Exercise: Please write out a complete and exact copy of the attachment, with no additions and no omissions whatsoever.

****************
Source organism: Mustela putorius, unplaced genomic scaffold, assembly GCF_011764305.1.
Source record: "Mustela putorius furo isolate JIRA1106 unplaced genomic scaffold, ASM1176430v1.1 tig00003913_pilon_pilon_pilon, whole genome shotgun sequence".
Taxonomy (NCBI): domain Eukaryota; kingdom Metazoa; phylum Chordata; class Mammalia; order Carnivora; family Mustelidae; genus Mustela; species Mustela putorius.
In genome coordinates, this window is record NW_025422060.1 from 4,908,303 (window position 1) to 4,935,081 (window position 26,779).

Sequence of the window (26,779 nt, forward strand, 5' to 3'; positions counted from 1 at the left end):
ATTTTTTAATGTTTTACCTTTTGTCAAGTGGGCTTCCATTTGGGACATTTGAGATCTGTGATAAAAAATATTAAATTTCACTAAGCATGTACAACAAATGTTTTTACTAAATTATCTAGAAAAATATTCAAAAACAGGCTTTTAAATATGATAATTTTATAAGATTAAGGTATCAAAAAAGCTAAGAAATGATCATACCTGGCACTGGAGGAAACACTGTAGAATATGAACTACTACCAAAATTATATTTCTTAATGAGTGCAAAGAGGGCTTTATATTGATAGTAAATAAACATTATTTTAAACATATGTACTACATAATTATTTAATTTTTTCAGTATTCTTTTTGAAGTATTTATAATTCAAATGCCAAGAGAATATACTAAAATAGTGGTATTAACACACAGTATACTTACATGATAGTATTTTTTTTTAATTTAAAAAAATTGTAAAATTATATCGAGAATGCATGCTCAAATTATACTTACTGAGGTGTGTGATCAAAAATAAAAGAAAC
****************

Source organism: Mustela putorius, unplaced genomic scaffold, assembly GCF_011764305.1.
Source record: "Mustela putorius furo isolate JIRA1106 unplaced genomic scaffold, ASM1176430v1.1 tig00003913_pilon_pilon_pilon, whole genome shotgun sequence".
Taxonomy (NCBI): domain Eukaryota; kingdom Metazoa; phylum Chordata; class Mammalia; order Carnivora; family Mustelidae; genus Mustela; species Mustela putorius.
In genome coordinates, this window is record NW_025422060.1 from 4,908,303 (window position 1) to 4,935,081 (window position 26,779).

Sequence of the window (26,779 nt, forward strand, 5' to 3'; positions counted from 1 at the left end):
ATTTTTTAATGTTTTACCTTTTGTCAAGTGGGCTTCCATTTGGGACATTTGAGATCTGTGATAAAAAATATTAAATTTCACTAAGCATGTACAACAAATGTTTTTACTAAATTATCTAGAAAAATATTCAAAAACAGGCTTTTAAATATGATAATTTTATAAGATTAAGGTATCAAAAAAGCTAAGAAATGATCATACCTGGCACTGGAGGAAACACTGTAGAATATGAACTACTACCAAAATTATATTTCTTAATGAGTGCAAAGAGGGCTTTATATTGATAGTAAATAAACATTATTTTAAACATATGTACTACATAATTATTTAATTTTTTCAGTATTCTTTTTGAAGTATTTATAATTCAAATGCCAAGAGAATATACTAAAATAGTGGTATTAACACACAGTATACTTACATGATAGTATTTTTTTTTAATTTAAAAAAATTGTAAAATTATATCGAGAATGCATGCTCAAATTATACTTACTGAGGTGTGTGATCAAAAATAAAAGAAAC